Running out of gas, but not hope

20 Dec 23

The party conferences revealed that local government leaders of every kind want change.


We went on the road for the three main party conferences to find out how concerned politicians are about the state of local government.

Together with CIPFA, PF and Norse Group, we asked if local government is running out of gas.

We found very real concern, but also hope for the future and a desire to find ways to help communities across the country get through the cost-of-living crisis and thrive in the future.

For the Lib Dems, Cllr Chris White – a former Audit Commission official – argued that the Lyons review was wrong about local government’s purpose being placemaking. Instead, it should be care. That view didn’t come up in the other parties. But social care is certainly the top issue for everyone.

Conservative MP James Morris said adequate care costs must be addressed before anything else. For the party’s local government leadership, members wanted a reset of arrangements, but they are realistic enough to know that won’t come in the current political cycle.

There was a lot of realism. Labour is pragmatic. It knows the next election will be fought on the public realm and public services.

The party’s contributors who are likely to become MPs understand it won’t be a land of milk and honey. The long-term problems will still have to be tackled.

The hope is that there will be more joined-up thinking – and having LGA leader Shaun Davies sitting with the shadow cabinet is a big sign of determination to make local government work better.

Do we need an agreement signed between central and local government in place of the current trust-based arrangements?

There was a lot of agreement. All three parties are clear that the current financial envelope cannot change. Welfare and health remain tier-one government responsibilities.

All three want the security of long-term funding and an end to competitive bidding pots. They also don’t want shiny capital projects that they can’t fund through normal means.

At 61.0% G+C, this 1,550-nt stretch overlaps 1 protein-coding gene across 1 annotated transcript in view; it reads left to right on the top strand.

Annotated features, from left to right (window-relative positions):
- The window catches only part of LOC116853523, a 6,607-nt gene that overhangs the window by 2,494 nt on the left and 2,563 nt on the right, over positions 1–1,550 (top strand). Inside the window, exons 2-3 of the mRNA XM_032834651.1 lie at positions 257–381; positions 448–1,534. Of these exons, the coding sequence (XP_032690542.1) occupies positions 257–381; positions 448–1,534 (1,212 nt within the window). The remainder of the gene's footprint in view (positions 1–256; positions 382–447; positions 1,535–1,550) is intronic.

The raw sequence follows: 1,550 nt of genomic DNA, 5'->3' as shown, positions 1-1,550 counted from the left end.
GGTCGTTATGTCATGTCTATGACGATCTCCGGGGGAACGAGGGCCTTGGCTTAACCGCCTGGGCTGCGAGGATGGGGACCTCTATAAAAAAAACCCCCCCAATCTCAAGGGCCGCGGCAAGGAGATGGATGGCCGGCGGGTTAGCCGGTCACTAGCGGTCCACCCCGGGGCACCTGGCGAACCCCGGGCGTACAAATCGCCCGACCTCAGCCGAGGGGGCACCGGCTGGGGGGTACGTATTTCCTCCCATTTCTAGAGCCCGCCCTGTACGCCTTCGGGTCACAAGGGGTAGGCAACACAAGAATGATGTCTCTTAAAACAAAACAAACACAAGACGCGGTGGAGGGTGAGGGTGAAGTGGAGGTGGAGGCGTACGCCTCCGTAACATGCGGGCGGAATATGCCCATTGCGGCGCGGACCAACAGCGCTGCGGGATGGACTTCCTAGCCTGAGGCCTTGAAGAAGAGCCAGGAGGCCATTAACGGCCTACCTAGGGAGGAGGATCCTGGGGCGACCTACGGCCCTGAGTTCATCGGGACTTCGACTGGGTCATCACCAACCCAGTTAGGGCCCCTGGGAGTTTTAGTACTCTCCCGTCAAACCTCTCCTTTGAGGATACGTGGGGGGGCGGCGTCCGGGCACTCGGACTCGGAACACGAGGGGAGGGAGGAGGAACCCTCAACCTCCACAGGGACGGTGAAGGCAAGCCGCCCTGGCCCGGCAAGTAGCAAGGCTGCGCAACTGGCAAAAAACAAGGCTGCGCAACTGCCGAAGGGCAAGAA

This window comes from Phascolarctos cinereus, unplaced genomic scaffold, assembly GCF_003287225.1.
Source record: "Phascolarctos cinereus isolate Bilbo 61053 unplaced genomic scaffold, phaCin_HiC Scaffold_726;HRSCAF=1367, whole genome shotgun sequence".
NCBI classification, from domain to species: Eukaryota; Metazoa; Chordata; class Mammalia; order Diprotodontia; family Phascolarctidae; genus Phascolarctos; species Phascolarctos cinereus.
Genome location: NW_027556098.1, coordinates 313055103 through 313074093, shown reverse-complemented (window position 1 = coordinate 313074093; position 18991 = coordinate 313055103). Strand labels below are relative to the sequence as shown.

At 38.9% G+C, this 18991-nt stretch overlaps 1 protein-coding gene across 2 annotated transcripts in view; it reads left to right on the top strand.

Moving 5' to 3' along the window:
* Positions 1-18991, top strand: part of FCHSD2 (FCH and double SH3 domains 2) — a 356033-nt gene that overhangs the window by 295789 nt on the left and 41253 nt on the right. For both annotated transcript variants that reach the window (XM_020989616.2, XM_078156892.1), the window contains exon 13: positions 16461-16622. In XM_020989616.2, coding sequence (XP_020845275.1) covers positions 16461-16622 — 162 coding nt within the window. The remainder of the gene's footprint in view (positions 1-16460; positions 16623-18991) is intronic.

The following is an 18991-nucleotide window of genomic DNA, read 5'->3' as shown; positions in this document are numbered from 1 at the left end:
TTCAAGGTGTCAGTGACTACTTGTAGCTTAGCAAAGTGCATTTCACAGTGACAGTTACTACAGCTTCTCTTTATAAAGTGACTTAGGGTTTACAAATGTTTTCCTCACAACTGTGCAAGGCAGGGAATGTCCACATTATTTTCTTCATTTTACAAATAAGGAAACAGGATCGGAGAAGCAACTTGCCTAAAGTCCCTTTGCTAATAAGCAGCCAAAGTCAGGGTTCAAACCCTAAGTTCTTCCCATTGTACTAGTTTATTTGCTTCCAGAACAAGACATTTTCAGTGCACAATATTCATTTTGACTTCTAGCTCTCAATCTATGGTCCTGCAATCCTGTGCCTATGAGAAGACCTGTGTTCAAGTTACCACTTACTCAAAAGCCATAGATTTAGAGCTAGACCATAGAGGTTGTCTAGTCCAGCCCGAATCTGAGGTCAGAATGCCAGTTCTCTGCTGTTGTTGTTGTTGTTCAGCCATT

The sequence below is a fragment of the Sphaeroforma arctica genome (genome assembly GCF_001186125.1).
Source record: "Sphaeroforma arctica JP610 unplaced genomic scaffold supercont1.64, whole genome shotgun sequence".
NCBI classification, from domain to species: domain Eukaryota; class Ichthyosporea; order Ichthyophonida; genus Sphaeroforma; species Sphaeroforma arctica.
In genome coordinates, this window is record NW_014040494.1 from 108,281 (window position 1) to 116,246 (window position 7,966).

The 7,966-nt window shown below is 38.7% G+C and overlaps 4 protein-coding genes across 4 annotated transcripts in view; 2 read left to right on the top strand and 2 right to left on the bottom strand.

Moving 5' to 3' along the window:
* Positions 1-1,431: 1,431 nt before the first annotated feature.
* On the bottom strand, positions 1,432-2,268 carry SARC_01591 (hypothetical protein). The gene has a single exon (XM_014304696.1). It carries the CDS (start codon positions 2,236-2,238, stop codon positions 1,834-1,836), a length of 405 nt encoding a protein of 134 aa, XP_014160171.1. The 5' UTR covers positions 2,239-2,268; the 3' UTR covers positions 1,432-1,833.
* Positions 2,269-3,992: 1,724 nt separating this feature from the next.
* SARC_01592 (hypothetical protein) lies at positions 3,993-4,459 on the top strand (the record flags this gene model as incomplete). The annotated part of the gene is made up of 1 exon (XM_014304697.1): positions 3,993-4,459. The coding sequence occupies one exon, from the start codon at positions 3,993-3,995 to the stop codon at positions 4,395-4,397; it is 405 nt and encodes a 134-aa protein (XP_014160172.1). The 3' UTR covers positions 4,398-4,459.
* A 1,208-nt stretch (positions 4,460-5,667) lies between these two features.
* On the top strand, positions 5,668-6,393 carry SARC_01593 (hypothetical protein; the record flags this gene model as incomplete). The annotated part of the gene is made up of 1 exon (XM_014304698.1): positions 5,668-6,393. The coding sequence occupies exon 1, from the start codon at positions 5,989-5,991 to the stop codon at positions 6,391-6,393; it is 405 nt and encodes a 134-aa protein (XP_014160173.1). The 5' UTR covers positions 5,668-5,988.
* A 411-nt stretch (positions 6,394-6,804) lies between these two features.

The conversations were more about what you can do that isn’t going to cost money but that resets the relationship with central government. One thing that can change is making the money work better at local level.

Local government has more in common at a local and regional level than with central government. Contributors also know it is a great lever for getting things done. But there isn’t clarity about how to get that message across to ministers – and whether that can be done together.

What also emerged is a perception that Whitehall doesn’t have an understanding of local government beyond seeing it as a service delivery arm of central government. And delivery is being approached in a very command-and-control way.

Central government has no understanding of how local authorities function or what systems it has. It’s not just an issue of money.

As a localist, you have to be an optimist. Pessimists are ten-a-penny. What gives me hope is the way councillors and officers work so passionately to ensure a fragmented system is keeping people alive. And, yes, it has become a matter of life and death.

People are working night and day to make a difference. And the ones at the sharp end are having to make difficult decisions. There remains a will to do their best and serve local communities.

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